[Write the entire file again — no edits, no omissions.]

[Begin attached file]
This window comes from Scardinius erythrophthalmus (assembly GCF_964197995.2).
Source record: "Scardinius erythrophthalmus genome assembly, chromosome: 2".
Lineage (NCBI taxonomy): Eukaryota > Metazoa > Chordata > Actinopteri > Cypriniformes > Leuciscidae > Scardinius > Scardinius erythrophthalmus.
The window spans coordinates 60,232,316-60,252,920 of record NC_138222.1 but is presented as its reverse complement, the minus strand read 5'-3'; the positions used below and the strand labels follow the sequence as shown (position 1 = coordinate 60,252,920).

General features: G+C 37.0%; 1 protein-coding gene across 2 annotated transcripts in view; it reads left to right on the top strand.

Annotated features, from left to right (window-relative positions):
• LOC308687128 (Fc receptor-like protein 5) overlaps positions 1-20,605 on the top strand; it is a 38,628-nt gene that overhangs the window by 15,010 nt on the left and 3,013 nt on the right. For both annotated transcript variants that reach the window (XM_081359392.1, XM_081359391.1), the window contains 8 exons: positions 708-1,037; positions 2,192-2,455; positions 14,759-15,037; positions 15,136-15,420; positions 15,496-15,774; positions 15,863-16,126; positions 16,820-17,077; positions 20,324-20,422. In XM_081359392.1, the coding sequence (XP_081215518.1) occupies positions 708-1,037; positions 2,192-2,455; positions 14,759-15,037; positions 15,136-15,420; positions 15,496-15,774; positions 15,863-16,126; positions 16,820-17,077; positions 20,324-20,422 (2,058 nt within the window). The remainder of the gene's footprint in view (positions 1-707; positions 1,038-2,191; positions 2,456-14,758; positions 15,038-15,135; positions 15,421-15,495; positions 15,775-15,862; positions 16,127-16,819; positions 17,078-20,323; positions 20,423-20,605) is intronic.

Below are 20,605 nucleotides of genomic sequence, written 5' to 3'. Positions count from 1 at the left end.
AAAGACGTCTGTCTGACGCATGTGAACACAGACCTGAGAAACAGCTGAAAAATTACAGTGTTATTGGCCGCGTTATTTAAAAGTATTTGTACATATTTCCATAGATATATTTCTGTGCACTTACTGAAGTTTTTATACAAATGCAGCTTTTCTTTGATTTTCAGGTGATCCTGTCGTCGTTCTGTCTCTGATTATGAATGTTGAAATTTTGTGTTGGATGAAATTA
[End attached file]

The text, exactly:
This window comes from Scardinius erythrophthalmus (assembly GCF_964197995.2).
Source record: "Scardinius erythrophthalmus genome assembly, chromosome: 2".
Lineage (NCBI taxonomy): Eukaryota > Metazoa > Chordata > Actinopteri > Cypriniformes > Leuciscidae > Scardinius > Scardinius erythrophthalmus.
The window spans coordinates 60,232,316-60,252,920 of record NC_138222.1 but is presented as its reverse complement, the minus strand read 5'-3'; the positions used below and the strand labels follow the sequence as shown (position 1 = coordinate 60,252,920).

General features: G+C 37.0%; 1 protein-coding gene across 2 annotated transcripts in view; it reads left to right on the top strand.

Annotated features, from left to right (window-relative positions):
• LOC308687128 (Fc receptor-like protein 5) overlaps positions 1-20,605 on the top strand; it is a 38,628-nt gene that overhangs the window by 15,010 nt on the left and 3,013 nt on the right. For both annotated transcript variants that reach the window (XM_081359392.1, XM_081359391.1), the window contains 8 exons: positions 708-1,037; positions 2,192-2,455; positions 14,759-15,037; positions 15,136-15,420; positions 15,496-15,774; positions 15,863-16,126; positions 16,820-17,077; positions 20,324-20,422. In XM_081359392.1, the coding sequence (XP_081215518.1) occupies positions 708-1,037; positions 2,192-2,455; positions 14,759-15,037; positions 15,136-15,420; positions 15,496-15,774; positions 15,863-16,126; positions 16,820-17,077; positions 20,324-20,422 (2,058 nt within the window). The remainder of the gene's footprint in view (positions 1-707; positions 1,038-2,191; positions 2,456-14,758; positions 15,038-15,135; positions 15,421-15,495; positions 15,775-15,862; positions 16,127-16,819; positions 17,078-20,323; positions 20,423-20,605) is intronic.

Below are 20,605 nucleotides of genomic sequence, written 5' to 3'. Positions count from 1 at the left end.
AAAGACGTCTGTCTGACGCATGTGAACACAGACCTGAGAAACAGCTGAAAAATTACAGTGTTATTGGCCGCGTTATTTAAAAGTATTTGTACATATTTCCATAGATATATTTCTGTGCACTTACTGAAGTTTTTATACAAATGCAGCTTTTCTTTGATTTTCAGGTGATCCTGTCGTCGTTCTGTCTCTGATTATGAATGTTGAAATTTTGTGTTGGATGAAATTA